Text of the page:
The theft of the tote takings at one of the Vodacom Durban July hospitality marquees this past weekend follows the recent cash heist that took place just two months ago at the FNB Stadium where thieves engineered their way into the stadium strong room on the night after Justin Bieber and Bon Jovi performed.
With no major developments or arrests in the investigation, both incidents remain as a stark warning bell for businesses with high cash-turnover to review how they manage their risk.
Whilst investigations are underway to determine the precise financial loss in each case, the skill and frequency of these thefts are becoming worryingly apparent.
“Highly secured environments like this are still exposed to a significant number of risks which must be taken into account, managed, and have insurance procured for,” says Shehnaz Somers, Santam’s Head of Commercial Underwriting.
We work together with our clients to identify their risk exposure by surveying their business where necessary and advising them on risk mitigation which may include risk transfer via an insurance policy to make sure that they are fully covered and advising them on other precautions they may take,” says Somers
According to SAPS crime statistics, incidents of cash-in-transit heists rose from 192 reported cases in 2003-4, to 467 cases in 2006-7. The figure dropped to 291 cases in 2010-11 and then again in 2011-12 with 182 reported cases, with incidents primarily occurring in Gauteng, followed by KwaZulu-Natal.
Despite the drop in cases, Somers says the recent spate of cash-in-transit robberies are concerning. “The methods used by thieves are becoming increasingly complex and companies have sought new ways to combat this type of crime.”
One of the deterrents include the use of a cash staining dye within the cash box, which is a highly corrosive ink originally designed to destroy the cash. It is predominantly used to indelibly mark the cash and make it difficult to use.
“More recently, we’ve seen cash-in-transit companies such as G4S solutions announce robber-proof foam shields for their vans, as a means of mitigating their risk,” adds Somers.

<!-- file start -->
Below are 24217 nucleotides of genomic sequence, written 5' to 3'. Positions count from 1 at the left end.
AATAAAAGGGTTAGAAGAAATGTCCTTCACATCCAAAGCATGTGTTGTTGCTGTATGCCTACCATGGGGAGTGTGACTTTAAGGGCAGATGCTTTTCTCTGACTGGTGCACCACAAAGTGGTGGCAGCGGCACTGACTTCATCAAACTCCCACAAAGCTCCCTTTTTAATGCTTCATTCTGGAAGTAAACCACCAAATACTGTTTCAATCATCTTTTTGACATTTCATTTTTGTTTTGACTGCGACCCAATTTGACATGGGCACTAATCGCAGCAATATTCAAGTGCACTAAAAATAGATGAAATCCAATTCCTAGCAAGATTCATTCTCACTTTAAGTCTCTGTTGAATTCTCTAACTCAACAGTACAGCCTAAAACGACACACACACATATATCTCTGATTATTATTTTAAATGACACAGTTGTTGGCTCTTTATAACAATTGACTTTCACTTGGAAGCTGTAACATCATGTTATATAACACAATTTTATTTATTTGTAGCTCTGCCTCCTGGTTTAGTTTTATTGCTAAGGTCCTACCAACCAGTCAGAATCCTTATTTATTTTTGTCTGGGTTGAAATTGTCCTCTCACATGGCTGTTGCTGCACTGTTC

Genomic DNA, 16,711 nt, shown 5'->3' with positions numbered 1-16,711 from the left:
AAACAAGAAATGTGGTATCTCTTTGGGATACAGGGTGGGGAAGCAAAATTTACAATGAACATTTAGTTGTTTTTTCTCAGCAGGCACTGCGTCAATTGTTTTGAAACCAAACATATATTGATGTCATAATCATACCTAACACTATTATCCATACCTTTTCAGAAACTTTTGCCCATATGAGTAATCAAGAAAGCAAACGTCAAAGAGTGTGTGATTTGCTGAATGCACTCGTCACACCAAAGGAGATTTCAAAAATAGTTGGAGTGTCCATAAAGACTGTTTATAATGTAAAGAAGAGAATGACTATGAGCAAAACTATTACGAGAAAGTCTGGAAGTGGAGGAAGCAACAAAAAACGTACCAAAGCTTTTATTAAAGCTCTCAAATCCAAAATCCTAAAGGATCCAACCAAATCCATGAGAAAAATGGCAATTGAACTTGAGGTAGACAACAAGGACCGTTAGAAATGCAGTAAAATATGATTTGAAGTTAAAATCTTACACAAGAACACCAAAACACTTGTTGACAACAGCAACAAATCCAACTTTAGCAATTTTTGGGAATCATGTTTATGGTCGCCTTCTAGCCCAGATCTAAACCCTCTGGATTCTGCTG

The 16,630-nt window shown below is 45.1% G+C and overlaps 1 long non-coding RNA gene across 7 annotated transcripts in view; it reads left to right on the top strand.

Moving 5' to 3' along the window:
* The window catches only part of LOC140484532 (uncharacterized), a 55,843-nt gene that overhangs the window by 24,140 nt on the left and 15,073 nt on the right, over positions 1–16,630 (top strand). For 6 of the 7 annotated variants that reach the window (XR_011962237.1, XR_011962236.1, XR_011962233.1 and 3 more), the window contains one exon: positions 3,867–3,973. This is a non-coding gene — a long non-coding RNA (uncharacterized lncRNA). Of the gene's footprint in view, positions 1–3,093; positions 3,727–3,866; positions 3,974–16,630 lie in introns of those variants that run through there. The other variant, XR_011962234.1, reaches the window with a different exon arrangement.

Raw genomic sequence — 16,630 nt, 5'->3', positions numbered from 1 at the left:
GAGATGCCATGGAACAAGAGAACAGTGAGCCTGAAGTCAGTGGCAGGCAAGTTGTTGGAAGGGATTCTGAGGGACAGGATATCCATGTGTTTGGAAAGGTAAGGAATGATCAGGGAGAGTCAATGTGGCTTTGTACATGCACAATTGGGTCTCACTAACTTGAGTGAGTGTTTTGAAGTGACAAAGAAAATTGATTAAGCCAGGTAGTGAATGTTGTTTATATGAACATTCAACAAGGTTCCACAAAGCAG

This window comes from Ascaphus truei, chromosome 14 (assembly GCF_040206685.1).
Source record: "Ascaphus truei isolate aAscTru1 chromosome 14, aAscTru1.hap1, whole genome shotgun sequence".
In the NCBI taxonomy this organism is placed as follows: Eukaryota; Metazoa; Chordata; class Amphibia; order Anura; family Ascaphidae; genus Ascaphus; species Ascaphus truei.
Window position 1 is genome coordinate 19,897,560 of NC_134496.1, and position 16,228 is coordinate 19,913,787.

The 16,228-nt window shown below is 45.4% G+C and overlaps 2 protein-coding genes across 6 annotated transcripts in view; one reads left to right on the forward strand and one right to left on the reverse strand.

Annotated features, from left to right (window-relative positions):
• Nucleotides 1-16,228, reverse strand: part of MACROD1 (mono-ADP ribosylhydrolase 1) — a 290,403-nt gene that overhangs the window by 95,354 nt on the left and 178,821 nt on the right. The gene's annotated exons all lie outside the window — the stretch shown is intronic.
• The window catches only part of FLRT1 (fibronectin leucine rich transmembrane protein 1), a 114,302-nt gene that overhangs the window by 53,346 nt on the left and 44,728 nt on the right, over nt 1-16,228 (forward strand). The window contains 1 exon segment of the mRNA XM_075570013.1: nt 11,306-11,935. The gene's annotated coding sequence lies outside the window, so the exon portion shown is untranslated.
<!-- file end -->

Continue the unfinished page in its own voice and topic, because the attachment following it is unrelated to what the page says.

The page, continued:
She mentions that security will always be a challenge for any cash business. “Businesses must be aware of the risks which they are exposed to. By not having correct systems in place for their premises, money and personnel, and if they have inadequate insurance cover, the business owner could face devastation.”
Some safety measures high cash turnover businesses may consider in order to reduce or prevent crime include the following:
Security is priority: Business owners should make sure that security measures, such as security lights, CCTV monitoring and alarms are in place, and that they are clearly visible and activated on the premises. Ensure that there is signage on the property informing potential criminals of the fact that security systems have been installed. Also test these systems and equipment regularly to ensure that they are in working order.
As additional security measures, business owners can install burglar bars, erect a security fence or wall around the premises, hire a reputable security company or start a community night watch programme with other local businesses. “Businesses should however note that these measures alone won’t be sufficient for insurance purposes as other factors need to be taken into account, such as the location of the business,” says Somers.
Alarm systems: Insurance cover for theft requires that an alarm at the business premises. To ensure insurance cover for theft, a business alarm must be switched on and be in good working order after business hours. It is always advisable to check regularly that the system and its battery are in perfect condition. Ideally alarm systems should include panic buttons, tamper proof switches and passives, end of line resistance, contacts and possibly vibration switches on safes. Armed response by a registered security company is often a requirement in terms of insurance policies.
Cash on the premises: If your business has a cash register, remove all the money at night and leave the register open to deter break-ins. Always ensure that you bank as much of your cash as possible. If a staff member leaves the company and has access to the safe, it is advisable to change the combination when they leave. They must also return keys or access cards when they leave. Money is to be kept in a SABS approved safe. Insurance companies provide different levels of cover for loss of money stolen from safes, depending on the SABS grading of the safe e.g. a SABS category 5 would provide more security than an SABS category 1 safe.
No routine: Vary the times of deliveries or when you do your banking. Sticking to the same schedule can make you an easy target for robbery.
Insurance: Santam’s Money Cover offering provides insurance for loss of, or damage to money on your business premises, or while in transit to and from the bank. Businesses must remember to review and update their insurance policies on a regular basis.
Santam advises that high cash-turnover businesses have to ensure that safes and strong rooms are SABS approved and that they have the appropriate security level for the amount of cover required; and to only use reputable money transit agencies and contracts with these agencies should state clearly where responsibilities lie.